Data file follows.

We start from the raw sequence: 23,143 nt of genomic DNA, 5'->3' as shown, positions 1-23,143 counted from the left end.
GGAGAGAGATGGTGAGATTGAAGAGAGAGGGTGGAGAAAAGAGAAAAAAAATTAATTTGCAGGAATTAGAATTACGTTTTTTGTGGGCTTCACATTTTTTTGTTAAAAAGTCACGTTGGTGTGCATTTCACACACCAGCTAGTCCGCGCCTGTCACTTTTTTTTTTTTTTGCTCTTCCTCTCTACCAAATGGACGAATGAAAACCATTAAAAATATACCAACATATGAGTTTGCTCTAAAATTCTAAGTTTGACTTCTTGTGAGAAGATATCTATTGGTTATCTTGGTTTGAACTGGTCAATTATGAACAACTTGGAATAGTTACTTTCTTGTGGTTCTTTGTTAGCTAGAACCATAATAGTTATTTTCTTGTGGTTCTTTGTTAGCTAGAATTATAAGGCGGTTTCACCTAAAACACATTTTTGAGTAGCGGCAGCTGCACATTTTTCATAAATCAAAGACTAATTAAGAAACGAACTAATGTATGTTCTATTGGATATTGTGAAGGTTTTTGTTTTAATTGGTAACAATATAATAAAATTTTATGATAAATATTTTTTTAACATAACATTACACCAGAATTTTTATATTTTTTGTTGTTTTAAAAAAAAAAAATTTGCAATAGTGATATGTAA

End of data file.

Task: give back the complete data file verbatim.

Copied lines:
We start from the raw sequence: 23,143 nt of genomic DNA, 5'->3' as shown, positions 1-23,143 counted from the left end.
GGAGAGAGATGGTGAGATTGAAGAGAGAGGGTGGAGAAAAGAGAAAAAAAATTAATTTGCAGGAATTAGAATTACGTTTTTTGTGGGCTTCACATTTTTTTGTTAAAAAGTCACGTTGGTGTGCATTTCACACACCAGCTAGTCCGCGCCTGTCACTTTTTTTTTTTTTTGCTCTTCCTCTCTACCAAATGGACGAATGAAAACCATTAAAAATATACCAACATATGAGTTTGCTCTAAAATTCTAAGTTTGACTTCTTGTGAGAAGATATCTATTGGTTATCTTGGTTTGAACTGGTCAATTATGAACAACTTGGAATAGTTACTTTCTTGTGGTTCTTTGTTAGCTAGAACCATAATAGTTATTTTCTTGTGGTTCTTTGTTAGCTAGAATTATAAGGCGGTTTCACCTAAAACACATTTTTGAGTAGCGGCAGCTGCACATTTTTCATAAATCAAAGACTAATTAAGAAACGAACTAATGTATGTTCTATTGGATATTGTGAAGGTTTTTGTTTTAATTGGTAACAATATAATAAAATTTTATGATAAATATTTTTTTAACATAACATTACACCAGAATTTTTATATTTTTTGTTGTTTTAAAAAAAAAAAATTTGCAATAGTGATATGTAA